The index's manager also regularly increases the overall weighting of underperforming holdings; the upcoming rebalancing will scoop up more of its recently underperforming quality stocks.

The end result of this approach? An automated "buy low, sell high" strategy that takes trade-timing decisions off of an investor's plate. More importantly, it works! This approach has resulted in a market-beating performance of about 1.5% to 2% per year. That's not a whole lot for a single year. But the nickels and dimes add up.

The Schwab Fundamental U.S. Broad Market Index ETF is a compelling alternative to funds like the SPDR S&P 500 ETF Trust, which is based on the less balanced S&P 500. It's an especially attractive alternative given the Schwab fund's management expense ratio of only 0.25%.

2. Schwab U.S. Mid-Cap ETF

Just a few days ago, I pointed out that the S&P 400 Mid-Cap Index regularly outperforms the S&P 500 index, making a case for owning a stake in the SPDR S&P MidCap 400 ETF Trust. That's not the only easy means of garnering some exposure to the mid-cap sliver of the stock market though. The Schwab U.S. Mid-Cap ETF (NYSEMKT: SCHM) would do just as well.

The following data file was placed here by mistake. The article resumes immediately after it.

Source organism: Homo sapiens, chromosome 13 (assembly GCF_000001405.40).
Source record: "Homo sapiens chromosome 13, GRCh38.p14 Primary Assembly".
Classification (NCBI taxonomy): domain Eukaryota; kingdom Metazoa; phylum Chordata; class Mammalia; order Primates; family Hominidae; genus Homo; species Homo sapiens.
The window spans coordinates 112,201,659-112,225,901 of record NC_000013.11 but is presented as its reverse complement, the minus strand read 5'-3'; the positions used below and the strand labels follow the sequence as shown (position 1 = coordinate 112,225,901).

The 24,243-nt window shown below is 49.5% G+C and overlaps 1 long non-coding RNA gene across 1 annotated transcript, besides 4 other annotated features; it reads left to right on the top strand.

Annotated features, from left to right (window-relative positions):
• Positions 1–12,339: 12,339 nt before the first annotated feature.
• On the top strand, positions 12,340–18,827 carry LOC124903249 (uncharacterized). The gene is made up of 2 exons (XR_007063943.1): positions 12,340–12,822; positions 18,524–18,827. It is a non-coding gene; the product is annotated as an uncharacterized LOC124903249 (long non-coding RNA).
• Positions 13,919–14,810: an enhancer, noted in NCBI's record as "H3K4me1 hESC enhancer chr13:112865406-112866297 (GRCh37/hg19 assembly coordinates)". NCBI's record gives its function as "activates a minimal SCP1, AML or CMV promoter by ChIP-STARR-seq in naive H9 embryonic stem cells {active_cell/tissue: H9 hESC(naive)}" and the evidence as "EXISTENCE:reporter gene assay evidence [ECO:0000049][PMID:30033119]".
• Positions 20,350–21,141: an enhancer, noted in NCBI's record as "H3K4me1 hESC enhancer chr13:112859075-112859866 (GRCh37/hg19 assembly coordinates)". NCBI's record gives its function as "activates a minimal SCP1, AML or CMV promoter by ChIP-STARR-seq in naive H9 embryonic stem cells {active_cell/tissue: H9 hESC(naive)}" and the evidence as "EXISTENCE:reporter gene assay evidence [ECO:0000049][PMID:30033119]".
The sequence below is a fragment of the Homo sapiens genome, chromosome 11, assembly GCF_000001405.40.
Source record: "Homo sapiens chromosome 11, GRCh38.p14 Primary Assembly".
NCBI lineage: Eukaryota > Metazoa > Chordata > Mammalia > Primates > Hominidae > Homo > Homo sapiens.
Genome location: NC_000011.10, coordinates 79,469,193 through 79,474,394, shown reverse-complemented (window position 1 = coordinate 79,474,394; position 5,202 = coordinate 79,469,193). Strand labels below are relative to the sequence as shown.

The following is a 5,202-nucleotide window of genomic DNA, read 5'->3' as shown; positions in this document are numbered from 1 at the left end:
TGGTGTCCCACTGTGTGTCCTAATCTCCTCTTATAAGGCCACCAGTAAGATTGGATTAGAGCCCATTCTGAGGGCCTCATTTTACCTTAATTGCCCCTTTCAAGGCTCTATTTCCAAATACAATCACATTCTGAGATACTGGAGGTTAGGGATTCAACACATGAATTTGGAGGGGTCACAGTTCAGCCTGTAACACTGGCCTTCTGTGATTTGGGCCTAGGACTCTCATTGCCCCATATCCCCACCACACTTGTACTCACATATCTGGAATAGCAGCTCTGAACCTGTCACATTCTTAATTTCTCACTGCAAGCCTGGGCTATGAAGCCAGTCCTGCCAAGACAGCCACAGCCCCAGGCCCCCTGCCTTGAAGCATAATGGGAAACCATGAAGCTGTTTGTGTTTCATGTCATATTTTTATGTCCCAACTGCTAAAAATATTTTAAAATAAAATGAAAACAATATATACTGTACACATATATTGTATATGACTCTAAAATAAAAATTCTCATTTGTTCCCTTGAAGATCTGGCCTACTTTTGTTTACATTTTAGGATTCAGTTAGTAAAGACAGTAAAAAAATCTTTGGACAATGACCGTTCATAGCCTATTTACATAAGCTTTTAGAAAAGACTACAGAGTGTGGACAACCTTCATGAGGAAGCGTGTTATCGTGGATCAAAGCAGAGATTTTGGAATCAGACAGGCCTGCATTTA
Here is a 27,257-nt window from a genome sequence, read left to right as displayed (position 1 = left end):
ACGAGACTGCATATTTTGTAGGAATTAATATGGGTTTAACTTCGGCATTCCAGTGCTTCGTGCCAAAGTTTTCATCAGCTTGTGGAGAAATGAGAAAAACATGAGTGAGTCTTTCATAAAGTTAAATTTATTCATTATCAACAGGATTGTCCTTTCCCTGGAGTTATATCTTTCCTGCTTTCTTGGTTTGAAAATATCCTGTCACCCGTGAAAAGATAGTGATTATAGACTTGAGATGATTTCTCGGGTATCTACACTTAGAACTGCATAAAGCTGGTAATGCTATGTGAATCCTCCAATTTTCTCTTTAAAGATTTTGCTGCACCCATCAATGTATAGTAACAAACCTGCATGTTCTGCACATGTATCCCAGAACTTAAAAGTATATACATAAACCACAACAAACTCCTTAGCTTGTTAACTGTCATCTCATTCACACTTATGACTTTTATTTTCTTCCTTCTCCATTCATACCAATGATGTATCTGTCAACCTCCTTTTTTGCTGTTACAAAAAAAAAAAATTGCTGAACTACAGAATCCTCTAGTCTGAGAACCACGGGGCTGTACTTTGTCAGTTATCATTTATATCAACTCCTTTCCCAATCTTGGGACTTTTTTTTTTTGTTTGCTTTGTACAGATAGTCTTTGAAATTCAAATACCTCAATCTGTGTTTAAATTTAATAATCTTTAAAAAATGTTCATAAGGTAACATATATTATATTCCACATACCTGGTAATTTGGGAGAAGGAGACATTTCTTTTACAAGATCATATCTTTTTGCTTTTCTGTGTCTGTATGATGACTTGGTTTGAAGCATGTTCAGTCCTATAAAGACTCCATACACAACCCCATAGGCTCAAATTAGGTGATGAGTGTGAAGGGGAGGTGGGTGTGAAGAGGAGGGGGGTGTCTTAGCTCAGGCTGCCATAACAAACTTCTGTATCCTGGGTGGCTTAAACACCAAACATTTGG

But first things first.

Yes, many proponents of index investing suggest starting -- and even finishing -- with an instrument built to reflect the performance of the S&P 500. These companies are more familiar, their size has historically helped them hold up to tough challenges, and of course, they're more familiar to you.

As time has marched on, however, the quality and staying power of midsize companies has improved. Better still, their stocks have consistently performed better since the 1990s.

^SPX Chart

^SPX data by YCharts